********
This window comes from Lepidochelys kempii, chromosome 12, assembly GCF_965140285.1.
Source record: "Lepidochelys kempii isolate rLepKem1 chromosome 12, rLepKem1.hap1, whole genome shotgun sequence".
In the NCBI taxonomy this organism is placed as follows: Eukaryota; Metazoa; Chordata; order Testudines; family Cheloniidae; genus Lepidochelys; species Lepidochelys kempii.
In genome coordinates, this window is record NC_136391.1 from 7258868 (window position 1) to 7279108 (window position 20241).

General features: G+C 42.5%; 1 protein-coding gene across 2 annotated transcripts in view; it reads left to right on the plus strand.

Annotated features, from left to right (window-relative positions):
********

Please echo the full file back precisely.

This window comes from Lepidochelys kempii, chromosome 12, assembly GCF_965140285.1.
Source record: "Lepidochelys kempii isolate rLepKem1 chromosome 12, rLepKem1.hap1, whole genome shotgun sequence".
In the NCBI taxonomy this organism is placed as follows: Eukaryota; Metazoa; Chordata; order Testudines; family Cheloniidae; genus Lepidochelys; species Lepidochelys kempii.
In genome coordinates, this window is record NC_136391.1 from 7258868 (window position 1) to 7279108 (window position 20241).

General features: G+C 42.5%; 1 protein-coding gene across 2 annotated transcripts in view; it reads left to right on the plus strand.

Annotated features, from left to right (window-relative positions):